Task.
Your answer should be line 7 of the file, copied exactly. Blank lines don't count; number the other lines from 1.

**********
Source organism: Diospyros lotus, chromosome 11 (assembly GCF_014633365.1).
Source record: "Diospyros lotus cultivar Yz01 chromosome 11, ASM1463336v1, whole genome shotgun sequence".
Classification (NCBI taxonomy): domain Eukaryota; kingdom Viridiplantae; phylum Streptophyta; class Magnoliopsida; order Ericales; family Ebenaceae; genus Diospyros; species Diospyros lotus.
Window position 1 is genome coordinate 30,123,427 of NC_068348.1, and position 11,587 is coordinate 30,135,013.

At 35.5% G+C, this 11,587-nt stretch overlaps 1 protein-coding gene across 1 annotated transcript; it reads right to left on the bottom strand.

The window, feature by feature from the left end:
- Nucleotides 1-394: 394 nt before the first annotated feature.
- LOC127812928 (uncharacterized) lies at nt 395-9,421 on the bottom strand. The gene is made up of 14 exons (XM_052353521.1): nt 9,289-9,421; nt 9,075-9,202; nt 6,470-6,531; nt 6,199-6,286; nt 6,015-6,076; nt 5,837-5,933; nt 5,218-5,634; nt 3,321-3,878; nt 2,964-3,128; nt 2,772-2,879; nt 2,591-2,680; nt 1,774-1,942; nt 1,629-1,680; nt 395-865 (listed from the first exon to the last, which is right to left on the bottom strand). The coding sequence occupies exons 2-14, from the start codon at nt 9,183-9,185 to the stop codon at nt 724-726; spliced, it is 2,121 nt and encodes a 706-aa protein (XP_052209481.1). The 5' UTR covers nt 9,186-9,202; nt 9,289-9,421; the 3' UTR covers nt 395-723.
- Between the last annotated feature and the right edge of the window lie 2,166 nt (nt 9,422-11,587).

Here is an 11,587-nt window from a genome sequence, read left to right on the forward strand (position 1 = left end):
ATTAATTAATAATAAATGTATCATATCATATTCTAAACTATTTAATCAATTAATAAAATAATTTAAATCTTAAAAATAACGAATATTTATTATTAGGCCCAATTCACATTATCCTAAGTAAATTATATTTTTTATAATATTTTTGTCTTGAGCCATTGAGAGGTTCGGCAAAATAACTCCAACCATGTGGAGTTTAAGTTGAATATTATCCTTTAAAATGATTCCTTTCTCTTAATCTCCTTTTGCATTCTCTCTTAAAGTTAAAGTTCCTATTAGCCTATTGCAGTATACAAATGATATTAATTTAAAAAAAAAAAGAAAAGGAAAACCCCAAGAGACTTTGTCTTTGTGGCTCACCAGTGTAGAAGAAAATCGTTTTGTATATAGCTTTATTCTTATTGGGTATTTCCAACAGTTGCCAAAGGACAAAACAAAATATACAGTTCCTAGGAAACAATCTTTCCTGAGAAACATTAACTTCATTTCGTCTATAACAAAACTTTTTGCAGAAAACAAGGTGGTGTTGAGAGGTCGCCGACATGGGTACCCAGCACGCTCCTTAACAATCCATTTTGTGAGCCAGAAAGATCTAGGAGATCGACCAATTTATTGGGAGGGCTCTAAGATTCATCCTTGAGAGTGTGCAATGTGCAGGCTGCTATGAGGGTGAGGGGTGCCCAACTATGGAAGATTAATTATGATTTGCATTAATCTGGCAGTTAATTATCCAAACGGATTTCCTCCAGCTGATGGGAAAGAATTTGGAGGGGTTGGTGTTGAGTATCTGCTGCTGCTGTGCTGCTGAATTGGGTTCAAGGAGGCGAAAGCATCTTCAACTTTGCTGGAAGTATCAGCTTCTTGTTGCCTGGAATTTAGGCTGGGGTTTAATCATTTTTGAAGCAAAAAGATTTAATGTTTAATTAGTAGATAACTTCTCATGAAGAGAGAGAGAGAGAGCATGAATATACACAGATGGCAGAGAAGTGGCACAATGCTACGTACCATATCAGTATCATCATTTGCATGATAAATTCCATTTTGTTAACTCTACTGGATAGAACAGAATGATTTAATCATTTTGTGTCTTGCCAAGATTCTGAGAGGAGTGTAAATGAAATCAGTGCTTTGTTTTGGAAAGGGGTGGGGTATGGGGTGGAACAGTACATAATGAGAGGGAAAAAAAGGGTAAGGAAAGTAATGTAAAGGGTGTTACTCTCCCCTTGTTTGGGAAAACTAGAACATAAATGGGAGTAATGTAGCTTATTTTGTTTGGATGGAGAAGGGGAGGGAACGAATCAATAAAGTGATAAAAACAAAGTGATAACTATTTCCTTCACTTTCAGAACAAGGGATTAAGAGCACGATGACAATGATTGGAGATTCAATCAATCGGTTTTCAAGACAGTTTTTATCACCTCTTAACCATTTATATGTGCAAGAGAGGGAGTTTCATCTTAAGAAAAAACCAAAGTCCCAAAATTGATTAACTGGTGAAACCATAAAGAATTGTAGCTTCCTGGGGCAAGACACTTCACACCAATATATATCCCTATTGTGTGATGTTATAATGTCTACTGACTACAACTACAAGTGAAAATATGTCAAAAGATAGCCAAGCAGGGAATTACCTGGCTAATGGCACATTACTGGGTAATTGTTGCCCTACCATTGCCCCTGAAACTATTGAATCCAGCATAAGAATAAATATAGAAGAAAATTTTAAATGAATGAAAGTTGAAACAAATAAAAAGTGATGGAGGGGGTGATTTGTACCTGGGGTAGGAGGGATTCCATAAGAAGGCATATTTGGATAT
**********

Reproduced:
- Nucleotides 1-394: 394 nt before the first annotated feature.